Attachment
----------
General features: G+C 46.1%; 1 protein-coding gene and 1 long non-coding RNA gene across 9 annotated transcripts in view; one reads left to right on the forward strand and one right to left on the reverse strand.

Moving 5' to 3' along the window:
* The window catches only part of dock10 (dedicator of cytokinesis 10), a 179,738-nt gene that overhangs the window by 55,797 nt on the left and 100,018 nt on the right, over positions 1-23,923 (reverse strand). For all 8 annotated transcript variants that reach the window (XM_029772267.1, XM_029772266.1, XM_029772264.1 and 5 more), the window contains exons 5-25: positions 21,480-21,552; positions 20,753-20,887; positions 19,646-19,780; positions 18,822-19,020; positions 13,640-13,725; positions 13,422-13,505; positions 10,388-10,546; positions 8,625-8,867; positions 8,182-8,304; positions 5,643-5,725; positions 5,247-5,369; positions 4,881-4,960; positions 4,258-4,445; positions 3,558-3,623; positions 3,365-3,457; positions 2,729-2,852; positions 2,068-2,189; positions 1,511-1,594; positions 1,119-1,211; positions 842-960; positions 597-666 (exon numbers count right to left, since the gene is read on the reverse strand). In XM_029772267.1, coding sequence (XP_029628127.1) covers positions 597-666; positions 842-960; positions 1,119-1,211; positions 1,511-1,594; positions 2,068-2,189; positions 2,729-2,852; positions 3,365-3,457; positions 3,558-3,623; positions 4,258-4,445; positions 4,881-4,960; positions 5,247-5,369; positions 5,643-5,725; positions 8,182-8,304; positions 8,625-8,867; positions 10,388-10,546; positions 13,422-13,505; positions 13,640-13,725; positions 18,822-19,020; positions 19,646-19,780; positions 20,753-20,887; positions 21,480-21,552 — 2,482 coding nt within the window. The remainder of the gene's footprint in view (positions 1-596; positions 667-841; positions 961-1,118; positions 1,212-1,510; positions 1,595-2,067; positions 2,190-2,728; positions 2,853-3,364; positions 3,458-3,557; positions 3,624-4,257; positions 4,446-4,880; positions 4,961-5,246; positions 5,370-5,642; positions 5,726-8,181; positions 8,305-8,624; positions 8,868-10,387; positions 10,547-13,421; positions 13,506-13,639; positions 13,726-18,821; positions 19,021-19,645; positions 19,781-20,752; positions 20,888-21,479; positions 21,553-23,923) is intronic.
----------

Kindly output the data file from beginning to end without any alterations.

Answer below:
General features: G+C 46.1%; 1 protein-coding gene and 1 long non-coding RNA gene across 9 annotated transcripts in view; one reads left to right on the forward strand and one right to left on the reverse strand.

Moving 5' to 3' along the window:
* The window catches only part of dock10 (dedicator of cytokinesis 10), a 179,738-nt gene that overhangs the window by 55,797 nt on the left and 100,018 nt on the right, over positions 1-23,923 (reverse strand). For all 8 annotated transcript variants that reach the window (XM_029772267.1, XM_029772266.1, XM_029772264.1 and 5 more), the window contains exons 5-25: positions 21,480-21,552; positions 20,753-20,887; positions 19,646-19,780; positions 18,822-19,020; positions 13,640-13,725; positions 13,422-13,505; positions 10,388-10,546; positions 8,625-8,867; positions 8,182-8,304; positions 5,643-5,725; positions 5,247-5,369; positions 4,881-4,960; positions 4,258-4,445; positions 3,558-3,623; positions 3,365-3,457; positions 2,729-2,852; positions 2,068-2,189; positions 1,511-1,594; positions 1,119-1,211; positions 842-960; positions 597-666 (exon numbers count right to left, since the gene is read on the reverse strand). In XM_029772267.1, coding sequence (XP_029628127.1) covers positions 597-666; positions 842-960; positions 1,119-1,211; positions 1,511-1,594; positions 2,068-2,189; positions 2,729-2,852; positions 3,365-3,457; positions 3,558-3,623; positions 4,258-4,445; positions 4,881-4,960; positions 5,247-5,369; positions 5,643-5,725; positions 8,182-8,304; positions 8,625-8,867; positions 10,388-10,546; positions 13,422-13,505; positions 13,640-13,725; positions 18,822-19,020; positions 19,646-19,780; positions 20,753-20,887; positions 21,480-21,552 — 2,482 coding nt within the window. The remainder of the gene's footprint in view (positions 1-596; positions 667-841; positions 961-1,118; positions 1,212-1,510; positions 1,595-2,067; positions 2,190-2,728; positions 2,853-3,364; positions 3,458-3,557; positions 3,624-4,257; positions 4,446-4,880; positions 4,961-5,246; positions 5,370-5,642; positions 5,726-8,181; positions 8,305-8,624; positions 8,868-10,387; positions 10,547-13,421; positions 13,506-13,639; positions 13,726-18,821; positions 19,021-19,645; positions 19,781-20,752; positions 20,888-21,479; positions 21,553-23,923) is intronic.